— Katie Joy | 05 Jan 2020
A busy few days for us in the field. We covered a bit more ground with the metal detection panel array system on the main local ice field , but then suffered a few setbacks when the system powered up and down again in a run. Geoff and Wouter had a day of taking everything apart, assessing what was working and not working, and in progress we discovered that the blue sledge (we had nicknamed Sledge Evatt Junior*) that was carrying our control box and battery had a rather large whole in the bottom, which had been allowing snow to enter the base of the sledge dislodging some of the equipment. Needless to say Junior has been now been retired, and we need a name for the new blue sledge which has taken its place (number 3 doesn’t really have a ring to it).
Whilst all the fixing up has been going on, Romain, Taff and I covered quite a lot of ground surface searching the northern most part of the ice field — finding 7 more meteorite stones throughout the day, including one (a stony type) that was almost completely buried within the ice, only about 10% sticking out of this surface. The clouds lifted and the afternoon was warm and glorious to work in.
Last night we had a good 20 knot wind sweep through the area clearing a lot of the snow off the blue ice surface. We all headed out as a group of five to visit the ice field closest to the Recovery Glacier — a trip of about 10 km from where we are camped. We travelled there linked up on skidoos — forming a caravan of skidoos and sledges trundling across the sastrugi snow heading north for about an hour. BAS fieldguide Julie Baum and I visited this icefield last year (it was the site of my epic skidoo breakdown), and it was good to revisit it. We searched the surface for a while, finding one more meteorite sample (adding to the three we found here last year).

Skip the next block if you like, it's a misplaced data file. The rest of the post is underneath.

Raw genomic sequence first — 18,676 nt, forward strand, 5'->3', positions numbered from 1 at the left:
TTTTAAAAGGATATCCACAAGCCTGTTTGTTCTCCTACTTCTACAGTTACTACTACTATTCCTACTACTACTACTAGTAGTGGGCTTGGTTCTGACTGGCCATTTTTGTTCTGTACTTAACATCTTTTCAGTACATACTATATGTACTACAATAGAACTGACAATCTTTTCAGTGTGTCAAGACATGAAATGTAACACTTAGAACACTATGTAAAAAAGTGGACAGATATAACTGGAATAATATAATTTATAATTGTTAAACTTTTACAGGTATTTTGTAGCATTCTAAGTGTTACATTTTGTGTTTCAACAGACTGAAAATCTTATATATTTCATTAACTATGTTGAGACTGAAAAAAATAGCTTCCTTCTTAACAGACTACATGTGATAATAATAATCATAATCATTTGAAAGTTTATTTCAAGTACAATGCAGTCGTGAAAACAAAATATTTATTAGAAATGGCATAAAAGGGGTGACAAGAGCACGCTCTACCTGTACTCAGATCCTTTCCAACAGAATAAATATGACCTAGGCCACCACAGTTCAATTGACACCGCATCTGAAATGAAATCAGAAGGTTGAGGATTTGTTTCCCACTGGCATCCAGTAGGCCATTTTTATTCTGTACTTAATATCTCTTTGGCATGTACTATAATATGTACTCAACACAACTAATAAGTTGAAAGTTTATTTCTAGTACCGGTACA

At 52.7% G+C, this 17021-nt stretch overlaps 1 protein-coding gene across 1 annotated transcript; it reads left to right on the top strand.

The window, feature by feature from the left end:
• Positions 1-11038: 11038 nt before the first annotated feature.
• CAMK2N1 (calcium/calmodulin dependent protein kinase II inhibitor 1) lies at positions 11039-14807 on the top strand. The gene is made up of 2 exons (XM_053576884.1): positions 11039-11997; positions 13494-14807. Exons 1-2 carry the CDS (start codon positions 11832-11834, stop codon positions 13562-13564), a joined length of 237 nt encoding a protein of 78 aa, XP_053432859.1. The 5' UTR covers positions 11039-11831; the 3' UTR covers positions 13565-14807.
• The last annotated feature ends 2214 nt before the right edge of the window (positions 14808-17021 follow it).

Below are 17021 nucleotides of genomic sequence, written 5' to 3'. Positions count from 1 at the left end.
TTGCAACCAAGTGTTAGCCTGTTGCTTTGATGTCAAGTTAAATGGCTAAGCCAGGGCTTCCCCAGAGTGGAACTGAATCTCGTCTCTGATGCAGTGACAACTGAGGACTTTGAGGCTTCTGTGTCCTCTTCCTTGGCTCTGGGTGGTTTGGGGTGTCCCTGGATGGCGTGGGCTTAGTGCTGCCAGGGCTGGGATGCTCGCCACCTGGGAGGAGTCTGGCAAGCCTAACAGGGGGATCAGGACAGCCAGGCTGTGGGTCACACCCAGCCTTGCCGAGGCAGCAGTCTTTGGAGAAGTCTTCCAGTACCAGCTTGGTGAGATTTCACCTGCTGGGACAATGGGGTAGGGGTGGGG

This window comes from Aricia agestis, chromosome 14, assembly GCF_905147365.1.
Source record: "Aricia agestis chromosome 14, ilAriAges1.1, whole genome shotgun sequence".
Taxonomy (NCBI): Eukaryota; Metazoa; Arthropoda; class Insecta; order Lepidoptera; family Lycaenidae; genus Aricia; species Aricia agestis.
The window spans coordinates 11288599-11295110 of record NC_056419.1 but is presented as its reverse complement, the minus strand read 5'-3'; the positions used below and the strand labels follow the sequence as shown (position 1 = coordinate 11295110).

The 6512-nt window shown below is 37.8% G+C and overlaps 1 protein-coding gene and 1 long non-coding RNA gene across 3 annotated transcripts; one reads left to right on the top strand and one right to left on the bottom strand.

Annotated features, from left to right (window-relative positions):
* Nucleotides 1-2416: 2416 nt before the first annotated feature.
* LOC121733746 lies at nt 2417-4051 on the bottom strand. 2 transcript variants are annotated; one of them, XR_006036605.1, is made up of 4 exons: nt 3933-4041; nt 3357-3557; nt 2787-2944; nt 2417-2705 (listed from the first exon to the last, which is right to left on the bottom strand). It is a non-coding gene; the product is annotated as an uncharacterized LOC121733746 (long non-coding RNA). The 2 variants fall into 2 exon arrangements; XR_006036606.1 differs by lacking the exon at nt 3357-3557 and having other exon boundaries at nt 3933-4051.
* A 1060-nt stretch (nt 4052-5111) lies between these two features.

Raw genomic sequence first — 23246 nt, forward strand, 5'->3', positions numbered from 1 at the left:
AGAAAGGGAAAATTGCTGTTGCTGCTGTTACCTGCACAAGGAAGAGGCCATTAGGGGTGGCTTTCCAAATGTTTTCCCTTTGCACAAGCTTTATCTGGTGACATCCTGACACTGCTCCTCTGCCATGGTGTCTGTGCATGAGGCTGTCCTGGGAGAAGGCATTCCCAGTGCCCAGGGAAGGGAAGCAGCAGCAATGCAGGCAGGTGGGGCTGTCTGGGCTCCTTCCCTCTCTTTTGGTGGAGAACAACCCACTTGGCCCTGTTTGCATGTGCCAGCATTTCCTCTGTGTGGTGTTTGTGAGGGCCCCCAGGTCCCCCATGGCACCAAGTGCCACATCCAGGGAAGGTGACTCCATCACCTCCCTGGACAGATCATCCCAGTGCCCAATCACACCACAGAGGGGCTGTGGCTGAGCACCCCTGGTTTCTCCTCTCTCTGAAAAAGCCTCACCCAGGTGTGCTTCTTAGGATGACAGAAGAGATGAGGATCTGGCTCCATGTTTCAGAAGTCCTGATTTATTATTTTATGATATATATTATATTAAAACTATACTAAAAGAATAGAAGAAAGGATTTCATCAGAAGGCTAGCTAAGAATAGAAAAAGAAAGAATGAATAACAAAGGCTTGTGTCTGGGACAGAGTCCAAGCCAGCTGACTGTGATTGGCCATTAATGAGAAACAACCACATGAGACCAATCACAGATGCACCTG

We also scaled the local nunatak — the only rocky outcrop in this area**, to collect some geological samples and to take in the view of the ice fields and how they extend northways abutting the Recovery Glacier itself (the boundary between the two features is impressive, with large ridges, crevasses and ice cliffs). We assume this is a first ascent — so will take this high with pride. The nunatak is formed of a weathered igneous rock (granodiorite), but has lots what we call ‘erratics’ (they are called erratics as they shouldn’t be there geologically speaking) all over the top that have been dropped from the bottom of a glacier which used to run over the rocky peak. Tomorrow we plan to return to the metal detection panel searching and see how sledge number 3 (we really do need a better name) holds up. May his bottom not be broken.
* You might be wondering what/who is Sledge Evatt (i.e., the senior). Well this bold name was given to the blue sledge that was carrying the control equipment for the first sledge unit we set up. Alas, senior had to be retired a few days ago when he also developed a large hole on his underside, passing the responsibility onto junior…
** Recently we requested to name this site Halliday Nunatak after Dr Ian Halliday (1928-2018) who was a Canadian astronomer with expertise in meteor (asteroid and comet) delivery rates to the Earth. His research is related to our core science project of understanding Antarctic meteorite type, delivery rates and glacial transport processes.